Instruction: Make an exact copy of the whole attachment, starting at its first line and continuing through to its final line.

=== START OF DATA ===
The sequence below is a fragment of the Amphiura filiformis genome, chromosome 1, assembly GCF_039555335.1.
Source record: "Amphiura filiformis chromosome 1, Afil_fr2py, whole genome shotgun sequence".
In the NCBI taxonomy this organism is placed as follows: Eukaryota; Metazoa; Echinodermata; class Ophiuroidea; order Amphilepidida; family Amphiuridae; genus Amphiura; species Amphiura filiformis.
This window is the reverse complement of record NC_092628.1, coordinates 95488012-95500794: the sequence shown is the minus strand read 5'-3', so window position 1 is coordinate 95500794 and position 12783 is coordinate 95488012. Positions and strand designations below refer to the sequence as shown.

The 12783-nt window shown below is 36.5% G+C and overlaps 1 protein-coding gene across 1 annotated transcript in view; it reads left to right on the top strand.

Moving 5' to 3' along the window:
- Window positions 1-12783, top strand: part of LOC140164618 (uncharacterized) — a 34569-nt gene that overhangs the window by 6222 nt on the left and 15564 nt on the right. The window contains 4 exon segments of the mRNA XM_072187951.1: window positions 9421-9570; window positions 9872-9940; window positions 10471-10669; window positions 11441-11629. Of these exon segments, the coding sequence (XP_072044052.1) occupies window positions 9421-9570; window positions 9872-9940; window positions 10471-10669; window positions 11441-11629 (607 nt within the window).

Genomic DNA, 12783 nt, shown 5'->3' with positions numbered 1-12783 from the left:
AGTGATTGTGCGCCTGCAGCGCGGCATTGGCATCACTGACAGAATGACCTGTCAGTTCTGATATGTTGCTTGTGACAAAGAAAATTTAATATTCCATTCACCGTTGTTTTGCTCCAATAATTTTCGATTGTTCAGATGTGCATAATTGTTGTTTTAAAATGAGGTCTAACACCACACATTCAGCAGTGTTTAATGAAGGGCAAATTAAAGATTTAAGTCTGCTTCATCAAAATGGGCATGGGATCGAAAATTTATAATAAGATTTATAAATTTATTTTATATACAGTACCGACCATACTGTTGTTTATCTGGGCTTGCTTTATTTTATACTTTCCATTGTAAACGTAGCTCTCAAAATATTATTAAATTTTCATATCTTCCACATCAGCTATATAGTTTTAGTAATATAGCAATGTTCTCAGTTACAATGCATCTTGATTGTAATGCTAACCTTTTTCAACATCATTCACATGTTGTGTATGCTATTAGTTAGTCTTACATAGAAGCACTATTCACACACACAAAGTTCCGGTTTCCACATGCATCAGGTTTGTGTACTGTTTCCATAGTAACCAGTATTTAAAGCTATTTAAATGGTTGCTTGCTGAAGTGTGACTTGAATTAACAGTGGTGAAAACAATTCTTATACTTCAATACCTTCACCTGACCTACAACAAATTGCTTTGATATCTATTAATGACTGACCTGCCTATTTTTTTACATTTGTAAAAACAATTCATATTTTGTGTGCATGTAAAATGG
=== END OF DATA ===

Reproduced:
The sequence below is a fragment of the Amphiura filiformis genome, chromosome 1, assembly GCF_039555335.1.
Source record: "Amphiura filiformis chromosome 1, Afil_fr2py, whole genome shotgun sequence".
In the NCBI taxonomy this organism is placed as follows: Eukaryota; Metazoa; Echinodermata; class Ophiuroidea; order Amphilepidida; family Amphiuridae; genus Amphiura; species Amphiura filiformis.
This window is the reverse complement of record NC_092628.1, coordinates 95488012-95500794: the sequence shown is the minus strand read 5'-3', so window position 1 is coordinate 95500794 and position 12783 is coordinate 95488012. Positions and strand designations below refer to the sequence as shown.

The 12783-nt window shown below is 36.5% G+C and overlaps 1 protein-coding gene across 1 annotated transcript in view; it reads left to right on the top strand.

Moving 5' to 3' along the window:
- Window positions 1-12783, top strand: part of LOC140164618 (uncharacterized) — a 34569-nt gene that overhangs the window by 6222 nt on the left and 15564 nt on the right. The window contains 4 exon segments of the mRNA XM_072187951.1: window positions 9421-9570; window positions 9872-9940; window positions 10471-10669; window positions 11441-11629. Of these exon segments, the coding sequence (XP_072044052.1) occupies window positions 9421-9570; window positions 9872-9940; window positions 10471-10669; window positions 11441-11629 (607 nt within the window).

Genomic DNA, 12783 nt, shown 5'->3' with positions numbered 1-12783 from the left:
AGTGATTGTGCGCCTGCAGCGCGGCATTGGCATCACTGACAGAATGACCTGTCAGTTCTGATATGTTGCTTGTGACAAAGAAAATTTAATATTCCATTCACCGTTGTTTTGCTCCAATAATTTTCGATTGTTCAGATGTGCATAATTGTTGTTTTAAAATGAGGTCTAACACCACACATTCAGCAGTGTTTAATGAAGGGCAAATTAAAGATTTAAGTCTGCTTCATCAAAATGGGCATGGGATCGAAAATTTATAATAAGATTTATAAATTTATTTTATATACAGTACCGACCATACTGTTGTTTATCTGGGCTTGCTTTATTTTATACTTTCCATTGTAAACGTAGCTCTCAAAATATTATTAAATTTTCATATCTTCCACATCAGCTATATAGTTTTAGTAATATAGCAATGTTCTCAGTTACAATGCATCTTGATTGTAATGCTAACCTTTTTCAACATCATTCACATGTTGTGTATGCTATTAGTTAGTCTTACATAGAAGCACTATTCACACACACAAAGTTCCGGTTTCCACATGCATCAGGTTTGTGTACTGTTTCCATAGTAACCAGTATTTAAAGCTATTTAAATGGTTGCTTGCTGAAGTGTGACTTGAATTAACAGTGGTGAAAACAATTCTTATACTTCAATACCTTCACCTGACCTACAACAAATTGCTTTGATATCTATTAATGACTGACCTGCCTATTTTTTTACATTTGTAAAAACAATTCATATTTTGTGTGCATGTAAAATGG